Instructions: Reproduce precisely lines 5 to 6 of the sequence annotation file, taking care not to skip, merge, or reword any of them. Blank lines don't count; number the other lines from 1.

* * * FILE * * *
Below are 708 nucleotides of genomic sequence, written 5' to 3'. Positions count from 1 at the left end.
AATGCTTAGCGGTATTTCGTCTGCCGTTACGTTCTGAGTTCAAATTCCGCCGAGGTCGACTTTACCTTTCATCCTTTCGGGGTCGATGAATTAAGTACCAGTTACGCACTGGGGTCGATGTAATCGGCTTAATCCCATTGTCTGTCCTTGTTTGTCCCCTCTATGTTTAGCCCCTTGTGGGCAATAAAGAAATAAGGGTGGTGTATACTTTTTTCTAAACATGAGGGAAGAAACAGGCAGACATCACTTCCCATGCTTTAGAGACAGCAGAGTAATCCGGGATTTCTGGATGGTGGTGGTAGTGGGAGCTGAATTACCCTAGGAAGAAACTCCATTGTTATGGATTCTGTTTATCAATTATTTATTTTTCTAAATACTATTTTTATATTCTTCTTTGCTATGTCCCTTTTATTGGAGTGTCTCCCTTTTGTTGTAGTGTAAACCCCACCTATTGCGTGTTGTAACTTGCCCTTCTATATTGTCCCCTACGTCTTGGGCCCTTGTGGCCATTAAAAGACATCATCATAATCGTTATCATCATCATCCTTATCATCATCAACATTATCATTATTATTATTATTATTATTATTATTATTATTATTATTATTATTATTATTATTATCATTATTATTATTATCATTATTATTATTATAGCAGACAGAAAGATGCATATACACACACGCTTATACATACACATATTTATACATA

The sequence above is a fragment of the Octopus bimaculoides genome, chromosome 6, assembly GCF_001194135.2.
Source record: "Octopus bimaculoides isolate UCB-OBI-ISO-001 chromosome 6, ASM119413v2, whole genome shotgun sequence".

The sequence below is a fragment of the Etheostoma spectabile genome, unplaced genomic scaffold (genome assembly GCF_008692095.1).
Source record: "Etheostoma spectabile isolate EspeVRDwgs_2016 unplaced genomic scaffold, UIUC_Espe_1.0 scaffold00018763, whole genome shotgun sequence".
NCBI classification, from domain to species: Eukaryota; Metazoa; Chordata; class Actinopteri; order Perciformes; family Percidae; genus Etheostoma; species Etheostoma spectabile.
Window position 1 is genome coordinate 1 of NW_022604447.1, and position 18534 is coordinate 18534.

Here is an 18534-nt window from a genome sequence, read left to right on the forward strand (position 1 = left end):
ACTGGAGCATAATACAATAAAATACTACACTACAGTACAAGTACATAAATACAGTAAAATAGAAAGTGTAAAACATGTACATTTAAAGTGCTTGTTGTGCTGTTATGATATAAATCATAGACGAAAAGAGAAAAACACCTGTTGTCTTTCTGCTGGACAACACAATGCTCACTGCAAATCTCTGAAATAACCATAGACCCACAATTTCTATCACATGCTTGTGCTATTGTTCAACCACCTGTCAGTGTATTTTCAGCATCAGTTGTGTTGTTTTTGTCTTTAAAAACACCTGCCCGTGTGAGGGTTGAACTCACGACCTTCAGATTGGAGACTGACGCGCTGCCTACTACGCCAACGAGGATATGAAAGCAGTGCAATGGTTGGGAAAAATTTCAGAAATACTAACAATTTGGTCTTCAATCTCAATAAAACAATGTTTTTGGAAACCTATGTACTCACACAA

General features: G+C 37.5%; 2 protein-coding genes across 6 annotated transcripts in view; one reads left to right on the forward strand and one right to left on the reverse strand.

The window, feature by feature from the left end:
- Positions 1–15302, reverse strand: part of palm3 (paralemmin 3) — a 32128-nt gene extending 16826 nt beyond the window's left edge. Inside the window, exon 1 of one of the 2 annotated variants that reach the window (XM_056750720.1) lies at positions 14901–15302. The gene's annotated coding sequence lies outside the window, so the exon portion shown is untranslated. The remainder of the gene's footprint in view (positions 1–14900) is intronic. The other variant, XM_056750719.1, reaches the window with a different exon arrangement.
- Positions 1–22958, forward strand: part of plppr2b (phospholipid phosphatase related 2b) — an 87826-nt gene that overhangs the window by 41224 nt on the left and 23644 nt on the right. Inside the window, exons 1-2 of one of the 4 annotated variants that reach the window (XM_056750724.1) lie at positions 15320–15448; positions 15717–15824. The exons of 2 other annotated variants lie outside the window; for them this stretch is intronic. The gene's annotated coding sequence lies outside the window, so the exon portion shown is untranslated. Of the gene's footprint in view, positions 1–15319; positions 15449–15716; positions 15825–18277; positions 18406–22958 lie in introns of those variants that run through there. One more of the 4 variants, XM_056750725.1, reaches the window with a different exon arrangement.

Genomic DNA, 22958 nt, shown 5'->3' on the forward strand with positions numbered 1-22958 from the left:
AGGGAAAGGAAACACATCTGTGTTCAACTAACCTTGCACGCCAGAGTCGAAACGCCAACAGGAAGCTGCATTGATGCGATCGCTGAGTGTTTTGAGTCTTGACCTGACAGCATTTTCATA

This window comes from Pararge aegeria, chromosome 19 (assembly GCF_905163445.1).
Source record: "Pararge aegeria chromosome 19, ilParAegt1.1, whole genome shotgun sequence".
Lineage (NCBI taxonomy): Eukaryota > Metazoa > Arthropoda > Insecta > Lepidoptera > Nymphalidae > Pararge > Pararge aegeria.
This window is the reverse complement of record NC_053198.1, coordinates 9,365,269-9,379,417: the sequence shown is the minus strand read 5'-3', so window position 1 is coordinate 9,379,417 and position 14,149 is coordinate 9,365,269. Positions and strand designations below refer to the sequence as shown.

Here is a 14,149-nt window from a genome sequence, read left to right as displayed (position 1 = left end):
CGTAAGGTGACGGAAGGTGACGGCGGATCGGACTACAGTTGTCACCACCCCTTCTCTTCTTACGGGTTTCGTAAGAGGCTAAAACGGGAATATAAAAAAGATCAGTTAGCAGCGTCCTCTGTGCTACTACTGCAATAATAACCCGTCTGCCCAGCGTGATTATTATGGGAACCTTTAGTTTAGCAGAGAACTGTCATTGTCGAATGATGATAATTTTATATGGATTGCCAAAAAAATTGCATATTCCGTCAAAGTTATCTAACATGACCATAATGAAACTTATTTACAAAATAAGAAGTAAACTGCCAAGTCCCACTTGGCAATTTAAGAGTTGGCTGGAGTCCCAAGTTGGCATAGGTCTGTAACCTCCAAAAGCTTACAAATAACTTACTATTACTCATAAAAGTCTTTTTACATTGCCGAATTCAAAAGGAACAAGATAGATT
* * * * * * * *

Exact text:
The sequence below is a fragment of the Etheostoma spectabile genome, unplaced genomic scaffold (genome assembly GCF_008692095.1).
Source record: "Etheostoma spectabile isolate EspeVRDwgs_2016 unplaced genomic scaffold, UIUC_Espe_1.0 scaffold00018763, whole genome shotgun sequence".